For years, critics cried about the Yankees‘ lack of left-handed bats to balance the lineup. Turns out what they were really missing was an old Italian to sit on the porch all day.
Anthony Rizzo, fresh off a third-place finish in the 2022 Offseason First Base Race (according to Yankee fans and rivals), has opened the season looking like an energized version of his immediate post-2021 trade deadline self.
You remember that Riz that nobody beat, right? He arrived from Chicago and energized the Bombers in a hotly-contested, well-pitched road series in Miami, then returned home and tested positive for COVID almost immediately. Then, for the rest of his season, he was treading water, sitting in the same slightly-above-league-average OPS+ range that doomed him to also ran status in 2021-22’s abbreviated free agency cycle.
But now, given the keys to the Yankees’ kingdom for at least one year at a far lower acquisition cost than Freddie Freeman or Matt Olson, he’s outpacing his chief competition for the role. Rizzo punctuated his early difference-making with a three-homer game on Tuesday unlike any other in league history.
While his detractors will use the Yankee Stadium of it all to discount Rizzo’s three-homer game with the shortest combined distance in MLB history … that’s also why his return to the Yankees was so crucial.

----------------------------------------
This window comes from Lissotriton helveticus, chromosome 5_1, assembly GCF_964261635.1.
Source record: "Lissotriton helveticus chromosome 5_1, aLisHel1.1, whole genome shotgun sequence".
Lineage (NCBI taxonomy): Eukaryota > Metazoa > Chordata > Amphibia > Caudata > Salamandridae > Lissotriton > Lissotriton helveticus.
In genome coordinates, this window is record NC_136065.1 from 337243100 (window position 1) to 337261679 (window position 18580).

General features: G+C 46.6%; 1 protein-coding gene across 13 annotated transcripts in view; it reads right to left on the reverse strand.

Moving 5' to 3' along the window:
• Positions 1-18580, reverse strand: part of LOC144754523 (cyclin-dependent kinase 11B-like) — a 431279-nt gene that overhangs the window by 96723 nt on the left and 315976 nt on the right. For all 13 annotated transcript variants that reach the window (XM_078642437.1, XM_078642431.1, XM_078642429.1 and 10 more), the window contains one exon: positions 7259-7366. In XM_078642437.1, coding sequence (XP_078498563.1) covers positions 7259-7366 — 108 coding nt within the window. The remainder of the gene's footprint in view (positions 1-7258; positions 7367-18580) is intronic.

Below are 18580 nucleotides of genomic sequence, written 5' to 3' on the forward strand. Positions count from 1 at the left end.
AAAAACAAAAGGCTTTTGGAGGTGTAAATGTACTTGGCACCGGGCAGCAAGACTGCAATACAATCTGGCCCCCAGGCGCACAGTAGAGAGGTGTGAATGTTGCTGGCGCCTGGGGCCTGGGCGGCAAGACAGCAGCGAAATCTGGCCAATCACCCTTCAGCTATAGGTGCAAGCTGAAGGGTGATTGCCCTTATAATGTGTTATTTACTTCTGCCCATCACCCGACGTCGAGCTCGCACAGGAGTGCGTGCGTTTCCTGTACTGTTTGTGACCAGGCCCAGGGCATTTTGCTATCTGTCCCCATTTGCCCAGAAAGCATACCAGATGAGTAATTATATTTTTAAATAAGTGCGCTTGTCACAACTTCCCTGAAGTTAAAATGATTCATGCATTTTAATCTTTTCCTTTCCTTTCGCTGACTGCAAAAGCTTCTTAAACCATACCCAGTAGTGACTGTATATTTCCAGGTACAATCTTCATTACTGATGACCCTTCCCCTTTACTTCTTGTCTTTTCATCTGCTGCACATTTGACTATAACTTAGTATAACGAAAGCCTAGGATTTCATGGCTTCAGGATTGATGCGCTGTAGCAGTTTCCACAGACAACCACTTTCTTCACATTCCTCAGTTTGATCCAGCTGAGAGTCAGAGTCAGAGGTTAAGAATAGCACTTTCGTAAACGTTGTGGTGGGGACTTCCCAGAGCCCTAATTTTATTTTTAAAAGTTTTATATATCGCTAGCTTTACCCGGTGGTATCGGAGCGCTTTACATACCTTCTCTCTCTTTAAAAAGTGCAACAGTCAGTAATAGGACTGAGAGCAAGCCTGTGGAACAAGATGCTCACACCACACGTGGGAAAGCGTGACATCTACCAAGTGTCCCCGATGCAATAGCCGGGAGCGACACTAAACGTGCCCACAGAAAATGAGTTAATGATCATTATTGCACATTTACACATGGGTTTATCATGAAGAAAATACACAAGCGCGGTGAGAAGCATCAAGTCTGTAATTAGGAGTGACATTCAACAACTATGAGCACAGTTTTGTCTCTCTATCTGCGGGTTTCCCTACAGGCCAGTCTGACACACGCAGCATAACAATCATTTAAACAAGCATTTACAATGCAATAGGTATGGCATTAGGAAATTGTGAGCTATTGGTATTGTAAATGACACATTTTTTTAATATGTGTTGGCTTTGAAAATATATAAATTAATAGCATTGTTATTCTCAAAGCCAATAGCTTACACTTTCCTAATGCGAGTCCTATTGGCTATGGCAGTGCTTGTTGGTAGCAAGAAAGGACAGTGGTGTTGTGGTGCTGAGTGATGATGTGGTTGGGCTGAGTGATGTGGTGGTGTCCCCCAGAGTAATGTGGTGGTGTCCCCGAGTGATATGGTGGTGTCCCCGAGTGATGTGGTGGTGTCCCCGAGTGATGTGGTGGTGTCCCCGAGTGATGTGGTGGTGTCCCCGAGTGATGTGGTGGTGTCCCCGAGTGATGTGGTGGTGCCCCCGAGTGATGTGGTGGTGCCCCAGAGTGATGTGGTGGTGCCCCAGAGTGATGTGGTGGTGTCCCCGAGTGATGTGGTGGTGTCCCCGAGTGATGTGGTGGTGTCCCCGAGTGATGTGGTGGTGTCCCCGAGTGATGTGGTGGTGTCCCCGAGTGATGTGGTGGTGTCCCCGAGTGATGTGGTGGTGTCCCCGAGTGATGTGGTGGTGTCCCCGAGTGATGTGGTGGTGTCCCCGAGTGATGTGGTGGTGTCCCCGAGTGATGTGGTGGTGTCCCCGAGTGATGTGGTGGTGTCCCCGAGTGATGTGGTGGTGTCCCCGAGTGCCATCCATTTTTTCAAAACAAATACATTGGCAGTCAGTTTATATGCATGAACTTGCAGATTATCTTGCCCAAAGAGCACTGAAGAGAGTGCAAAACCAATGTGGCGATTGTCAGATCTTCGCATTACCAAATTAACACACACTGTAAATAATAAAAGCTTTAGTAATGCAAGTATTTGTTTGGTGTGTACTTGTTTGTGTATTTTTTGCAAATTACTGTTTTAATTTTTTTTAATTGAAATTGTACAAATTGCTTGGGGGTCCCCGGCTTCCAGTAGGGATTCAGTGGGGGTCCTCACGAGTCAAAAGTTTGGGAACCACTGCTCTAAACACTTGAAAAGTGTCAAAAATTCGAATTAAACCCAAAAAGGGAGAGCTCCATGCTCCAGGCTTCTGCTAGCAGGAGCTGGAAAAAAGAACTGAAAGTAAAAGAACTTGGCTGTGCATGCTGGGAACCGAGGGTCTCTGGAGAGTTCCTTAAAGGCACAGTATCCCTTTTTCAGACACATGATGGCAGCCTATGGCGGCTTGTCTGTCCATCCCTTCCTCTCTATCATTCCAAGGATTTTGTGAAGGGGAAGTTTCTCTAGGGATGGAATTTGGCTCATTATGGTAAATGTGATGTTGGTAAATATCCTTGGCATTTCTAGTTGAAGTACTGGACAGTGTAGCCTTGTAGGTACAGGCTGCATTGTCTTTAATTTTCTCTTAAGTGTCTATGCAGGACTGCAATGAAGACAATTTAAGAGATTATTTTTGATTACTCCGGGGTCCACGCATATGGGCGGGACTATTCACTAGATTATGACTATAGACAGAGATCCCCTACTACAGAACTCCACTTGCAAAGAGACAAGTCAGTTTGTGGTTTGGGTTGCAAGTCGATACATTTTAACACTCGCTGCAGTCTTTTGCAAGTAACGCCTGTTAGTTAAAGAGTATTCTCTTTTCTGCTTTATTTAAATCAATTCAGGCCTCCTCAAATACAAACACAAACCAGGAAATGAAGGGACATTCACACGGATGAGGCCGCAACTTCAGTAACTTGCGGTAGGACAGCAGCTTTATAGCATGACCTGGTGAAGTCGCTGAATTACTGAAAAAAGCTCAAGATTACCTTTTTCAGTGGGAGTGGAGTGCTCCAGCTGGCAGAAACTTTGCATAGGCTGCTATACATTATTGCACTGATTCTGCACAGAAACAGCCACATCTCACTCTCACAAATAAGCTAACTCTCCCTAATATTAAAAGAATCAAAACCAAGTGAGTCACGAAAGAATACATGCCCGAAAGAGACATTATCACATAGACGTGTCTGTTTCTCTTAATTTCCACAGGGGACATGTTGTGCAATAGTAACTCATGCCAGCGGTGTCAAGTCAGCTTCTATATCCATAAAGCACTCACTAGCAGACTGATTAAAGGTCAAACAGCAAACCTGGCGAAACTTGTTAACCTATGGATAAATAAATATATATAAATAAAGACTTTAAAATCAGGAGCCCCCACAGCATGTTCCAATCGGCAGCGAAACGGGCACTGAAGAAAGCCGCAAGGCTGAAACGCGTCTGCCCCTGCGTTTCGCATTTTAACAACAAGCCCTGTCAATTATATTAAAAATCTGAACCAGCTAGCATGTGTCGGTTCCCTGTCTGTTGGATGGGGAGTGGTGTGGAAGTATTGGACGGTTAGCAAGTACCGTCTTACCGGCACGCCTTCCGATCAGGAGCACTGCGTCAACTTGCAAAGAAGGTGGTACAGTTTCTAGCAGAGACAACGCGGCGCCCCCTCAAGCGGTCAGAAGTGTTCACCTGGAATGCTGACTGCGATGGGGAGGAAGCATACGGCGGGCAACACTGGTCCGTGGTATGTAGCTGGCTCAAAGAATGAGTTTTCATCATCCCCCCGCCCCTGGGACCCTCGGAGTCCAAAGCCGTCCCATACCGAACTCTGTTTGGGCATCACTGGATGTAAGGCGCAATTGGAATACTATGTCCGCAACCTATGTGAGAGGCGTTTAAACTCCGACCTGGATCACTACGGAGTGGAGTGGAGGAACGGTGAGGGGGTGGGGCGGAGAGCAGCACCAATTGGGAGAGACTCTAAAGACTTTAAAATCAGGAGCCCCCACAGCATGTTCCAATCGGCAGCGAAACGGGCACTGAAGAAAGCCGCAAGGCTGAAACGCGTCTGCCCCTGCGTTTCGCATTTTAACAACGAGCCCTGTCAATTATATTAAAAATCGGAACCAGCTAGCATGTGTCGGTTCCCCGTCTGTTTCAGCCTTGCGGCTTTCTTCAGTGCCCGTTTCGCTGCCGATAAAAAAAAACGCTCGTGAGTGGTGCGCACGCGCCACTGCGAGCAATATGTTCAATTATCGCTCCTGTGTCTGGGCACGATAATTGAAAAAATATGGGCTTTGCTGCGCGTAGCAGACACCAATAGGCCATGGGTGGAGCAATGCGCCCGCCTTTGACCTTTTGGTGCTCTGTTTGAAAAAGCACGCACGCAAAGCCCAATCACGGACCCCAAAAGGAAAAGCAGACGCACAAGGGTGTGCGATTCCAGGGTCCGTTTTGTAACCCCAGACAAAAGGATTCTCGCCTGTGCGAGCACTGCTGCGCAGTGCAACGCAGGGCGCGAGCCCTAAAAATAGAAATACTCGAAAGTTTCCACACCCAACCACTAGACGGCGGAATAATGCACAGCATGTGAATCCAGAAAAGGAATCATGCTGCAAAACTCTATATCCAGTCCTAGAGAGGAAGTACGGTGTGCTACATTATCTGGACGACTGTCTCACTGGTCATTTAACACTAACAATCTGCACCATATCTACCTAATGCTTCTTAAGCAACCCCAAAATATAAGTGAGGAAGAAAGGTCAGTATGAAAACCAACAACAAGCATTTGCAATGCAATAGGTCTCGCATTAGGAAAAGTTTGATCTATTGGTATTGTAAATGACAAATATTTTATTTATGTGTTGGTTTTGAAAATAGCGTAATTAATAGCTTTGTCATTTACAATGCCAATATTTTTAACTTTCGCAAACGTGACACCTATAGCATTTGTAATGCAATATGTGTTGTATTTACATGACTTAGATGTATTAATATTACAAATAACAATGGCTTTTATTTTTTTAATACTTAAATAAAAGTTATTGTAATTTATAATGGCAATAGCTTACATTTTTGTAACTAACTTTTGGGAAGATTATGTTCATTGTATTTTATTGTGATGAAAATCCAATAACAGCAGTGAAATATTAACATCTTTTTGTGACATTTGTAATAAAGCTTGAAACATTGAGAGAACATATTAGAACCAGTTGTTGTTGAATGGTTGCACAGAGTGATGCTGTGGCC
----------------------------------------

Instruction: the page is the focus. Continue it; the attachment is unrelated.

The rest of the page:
This is where they play their home games (and, of course, where the road teams also play, and can take advantage of the short porch if they so choose). And, so far in 2022, this is where Rizzo fits like a glove, made of Italian leather.
Yankees first baseman Anthony Rizzo rides shortest 3-homer game to victory vs Orioles
Did Rizzo’s homers owe a debt of gratitude to the stadium’s dimensions? Of course. Was his third, hooking, spinning dinger one of the weirdest homers we’ve seen? Absolutely; even Rizzo couldn’t get a feel for it.
But does his impact, relative to the rest of the league, currently outpace Matt Olson and Freddie Freeman, the two high-profile first baseman who overshadowed him this offseason? Absolutely.
It’s not something the Yankees can count on for the remainder of the year. Both Olson and Freeman are in their primes, slugging from the left side for two of the National League’s best lineups.
But Rizzo, 32, is also firmly in his prime, something the rest of the league seems to have forgotten. Add in the perfect roster/stadium fit and the intangibles/adjustments he’s able to make mid-game (watch Jomboy detail his Tuesday night escapades perfectly), and you’ll realize Rizzo is far from a consolation prize — for this Yankees team specifically.
Where would the Bombers be if they hadn’t acted quickly on Rizzo while being strung along by Freeman’s camp? They’d be down their most important player outside of Aaron Judge, and the biggest change between the snoozeworthy 2021 Yankees and the pitching-and-defense-and-oh-yeah-three-homers 2022 edition.
It’s early. But so far, this team looks like more of a famiglia than in recent years.